The West has only intermittently noticed the death and devastation leveled by the group. The world reacted in horror in April 2014 when approximately 300 teenage students were captured from their Christian girls’ school in Chibok. First Lady Michelle Obama delivered the weekly presidential address on her husband’s behalf, assuring Americans and Nigerians that the White House would do everything it could to “bring back our girls.” She held up a sheet of paper which read “#BringBackOurGirls” for social media purposes, though it is unclear what she hoped this would accomplish.

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In contrast to to this outpouring of support, the West virtually ignored Boko Haram’s coordinated massacres in January 2015. Boko Haram is alleged to have assaulted sixteen Christian-majority villages resulting in 2,000 casualties and 30,000 displaced residents. The lack of response from the West may have made little difference, however, as the earlier show of support for the kidnapped Nigerian girls has resulted in no tangible benefit thus far. In late 2015, one of the girls escaped Boko Haram and informed the world of the girls’ fates: forced conversions, beheadings, point-blank executions, rapes, and sexually transmitted diseases, but no rescue.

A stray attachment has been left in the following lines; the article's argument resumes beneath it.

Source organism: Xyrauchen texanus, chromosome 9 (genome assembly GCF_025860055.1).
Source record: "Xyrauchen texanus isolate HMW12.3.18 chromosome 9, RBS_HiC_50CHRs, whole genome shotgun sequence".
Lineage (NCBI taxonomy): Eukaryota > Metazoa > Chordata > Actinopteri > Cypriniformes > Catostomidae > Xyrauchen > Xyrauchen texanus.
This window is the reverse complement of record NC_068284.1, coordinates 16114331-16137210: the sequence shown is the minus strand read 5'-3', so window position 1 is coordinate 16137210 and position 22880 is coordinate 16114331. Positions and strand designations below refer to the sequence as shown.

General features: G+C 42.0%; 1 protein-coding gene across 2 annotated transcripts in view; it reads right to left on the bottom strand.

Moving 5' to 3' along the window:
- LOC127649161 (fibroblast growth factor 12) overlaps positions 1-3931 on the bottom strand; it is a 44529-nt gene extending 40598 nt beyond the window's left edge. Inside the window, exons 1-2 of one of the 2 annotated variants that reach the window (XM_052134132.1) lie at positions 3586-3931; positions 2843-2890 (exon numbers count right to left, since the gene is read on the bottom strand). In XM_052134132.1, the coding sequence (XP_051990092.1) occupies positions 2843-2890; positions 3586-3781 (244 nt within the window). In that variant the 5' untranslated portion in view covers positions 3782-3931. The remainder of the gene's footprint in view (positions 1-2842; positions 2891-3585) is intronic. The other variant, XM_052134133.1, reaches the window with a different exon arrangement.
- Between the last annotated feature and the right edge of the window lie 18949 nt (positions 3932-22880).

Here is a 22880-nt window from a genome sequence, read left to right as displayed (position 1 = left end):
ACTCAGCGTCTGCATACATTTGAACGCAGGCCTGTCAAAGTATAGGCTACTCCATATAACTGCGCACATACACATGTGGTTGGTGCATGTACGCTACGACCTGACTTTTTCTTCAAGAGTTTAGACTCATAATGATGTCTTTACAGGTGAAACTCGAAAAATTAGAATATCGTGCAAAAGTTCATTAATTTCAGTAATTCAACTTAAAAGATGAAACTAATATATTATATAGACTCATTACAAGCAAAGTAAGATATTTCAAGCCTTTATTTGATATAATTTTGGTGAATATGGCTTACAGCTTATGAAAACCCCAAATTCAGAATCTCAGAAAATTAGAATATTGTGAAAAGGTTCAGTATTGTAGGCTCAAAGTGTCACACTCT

Because of their brutal efficiency, whether heeded or unheeded by the West at large, Boko Haram has been dubbed the world’s deadliest militant group. In its Global Terrorism Index 2015, the Institute of Economics and Peace at the University of Maryland concluded that Boko Haram had killed 6,664 victims in 2014, 600 more than ISIS. For a time Boko Haram functioned as a counter to ISIS, even announcing its own caliphate less than two months after Baghdadi claimed the seat. What caught many analysts by surprise, though, was Shekau’s pledge of allegiance to Baghdadi and the Islamic State in March 2015. Boko Haram now refers to itself as the “West African Province of the Islamic State.” Judging by the improvement of the group’s videos and speeches, the ISIS’s propaganda machinery is at the service of its African sibling.